US Special Operations Command (SOCOM) plans to conduct a flight demonstration as part of its Armed Overwatch light-attack aircraft prototype project in November 2020.
Should SOCOM decide to move forward with Overwatch after demonstrations, one company could be awarded a production contract for 75 aircraft to be delivered over a five- to seven-year period, the service says in a 2 April online notice.
“The Armed Overwatch programme will provide Special Operations Forces deployable, affordable and sustainable single-engined fixed-wing manned aircraft systems fulfilling close air support, armed intelligence, surveillance and reconnaissance, strike coordination and reconnaissance, and forward air controller requirements in austere and permissive environments for the countering-violent extremist organisation missions,” SOCOM says.
SOCOM says the Armed Overwatch programme will have three phases.
Interested companies must first submit a notice of intent and a white paper about their proposed aircraft. The notice of intent is due 8 April. The white paper is due 1 May.
In the second phase, SOCOM will meet with companies for two-day, one-on-one sessions at potential contractor facilities. The government plans to review bidders’ technical approach, technical maturity, proposed schedule, manufacturing readiness and Department of Defense flight and weapons clearances.
“Affordability of the proposed weapons system and lifecycle costs will be increasingly more important evaluation criteria from phase two through the production award,” says SOCOM. “If the SOCOM evaluation team favourably evaluates an offeror during this phase, negotiations to award an [Other Transaction Authority (OTA) Agreement] under phase three may begin in as little as two weeks.”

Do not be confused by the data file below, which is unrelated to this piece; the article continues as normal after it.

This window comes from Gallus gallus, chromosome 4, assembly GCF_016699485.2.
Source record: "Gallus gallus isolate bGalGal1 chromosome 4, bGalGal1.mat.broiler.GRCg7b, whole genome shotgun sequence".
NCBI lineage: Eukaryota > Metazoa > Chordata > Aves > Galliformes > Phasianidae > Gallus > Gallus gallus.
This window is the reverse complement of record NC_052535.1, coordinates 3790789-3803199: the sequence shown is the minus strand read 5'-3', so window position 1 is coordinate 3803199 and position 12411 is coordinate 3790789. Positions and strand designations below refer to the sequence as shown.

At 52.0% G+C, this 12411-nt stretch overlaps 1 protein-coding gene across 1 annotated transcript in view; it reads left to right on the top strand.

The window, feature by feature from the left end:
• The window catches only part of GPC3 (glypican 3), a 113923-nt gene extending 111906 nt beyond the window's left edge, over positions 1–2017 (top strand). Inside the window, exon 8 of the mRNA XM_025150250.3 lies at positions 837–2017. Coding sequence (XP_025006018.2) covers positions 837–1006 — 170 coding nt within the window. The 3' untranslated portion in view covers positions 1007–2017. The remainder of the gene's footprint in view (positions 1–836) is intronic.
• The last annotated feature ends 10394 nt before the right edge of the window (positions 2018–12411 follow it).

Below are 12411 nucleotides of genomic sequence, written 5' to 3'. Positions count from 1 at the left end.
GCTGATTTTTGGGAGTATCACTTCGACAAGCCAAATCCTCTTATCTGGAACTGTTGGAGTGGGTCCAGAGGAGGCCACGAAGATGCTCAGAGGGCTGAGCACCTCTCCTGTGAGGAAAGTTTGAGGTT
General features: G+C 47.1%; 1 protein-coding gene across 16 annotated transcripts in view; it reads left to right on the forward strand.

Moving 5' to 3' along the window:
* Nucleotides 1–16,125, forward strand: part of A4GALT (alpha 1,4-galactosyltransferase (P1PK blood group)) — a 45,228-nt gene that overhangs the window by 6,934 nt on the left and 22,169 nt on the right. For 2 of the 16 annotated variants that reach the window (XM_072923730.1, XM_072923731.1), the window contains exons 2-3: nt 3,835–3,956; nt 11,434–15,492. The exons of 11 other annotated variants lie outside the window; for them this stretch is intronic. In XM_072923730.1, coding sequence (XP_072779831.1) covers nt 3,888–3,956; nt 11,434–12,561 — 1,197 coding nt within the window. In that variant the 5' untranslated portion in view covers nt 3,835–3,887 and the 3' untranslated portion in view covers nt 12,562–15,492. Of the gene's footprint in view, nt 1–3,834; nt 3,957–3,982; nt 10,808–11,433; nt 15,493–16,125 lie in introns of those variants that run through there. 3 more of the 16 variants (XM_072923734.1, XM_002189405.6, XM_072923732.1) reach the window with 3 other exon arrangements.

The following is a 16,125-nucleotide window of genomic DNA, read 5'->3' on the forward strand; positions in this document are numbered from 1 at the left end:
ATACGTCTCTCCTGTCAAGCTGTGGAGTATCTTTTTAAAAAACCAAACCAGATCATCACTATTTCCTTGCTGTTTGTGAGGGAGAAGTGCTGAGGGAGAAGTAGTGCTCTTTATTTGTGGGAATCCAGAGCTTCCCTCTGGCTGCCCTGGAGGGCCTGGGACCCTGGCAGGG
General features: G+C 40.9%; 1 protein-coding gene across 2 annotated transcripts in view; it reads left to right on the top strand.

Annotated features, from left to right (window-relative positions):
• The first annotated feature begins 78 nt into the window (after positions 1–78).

OTAs have fewer regulations than conventional Federal Acquisition Regulation-based acquisitions. In particular, the Department of Defense has claimed the process allows it to more openly communication with companies about technology requirements. The Pentagon has held up OTAs as a means to prototype and buy aircraft faster.
In the third phase, SOCOM plans to award four competitors no more than $4 million each to demonstrate their aircraft in November 2020.
“The government will identify the specific test dates at the start of phase three and a random draw will determine the order of testing,” says SOCOM.
The service anticipates the whole programme lasting about 12 months, likely ending by 1 April 2021 – with or without a production contract granted.
Likely competitors in the Armed Overwatch programme include fixed-wing light attack aircraft, such as the Textron Beechcraft AT-6 and Sierra Nevada /Embraer A-29.
Turboprop light attack aircraft can carry machine guns, rockets, missiles and precision bombs. Critically, light attack aircraft have a cost per flight hour that is tens of thousands of dollars less than advanced fighters such as the Boeing F-15E or Lockheed Martin F-35.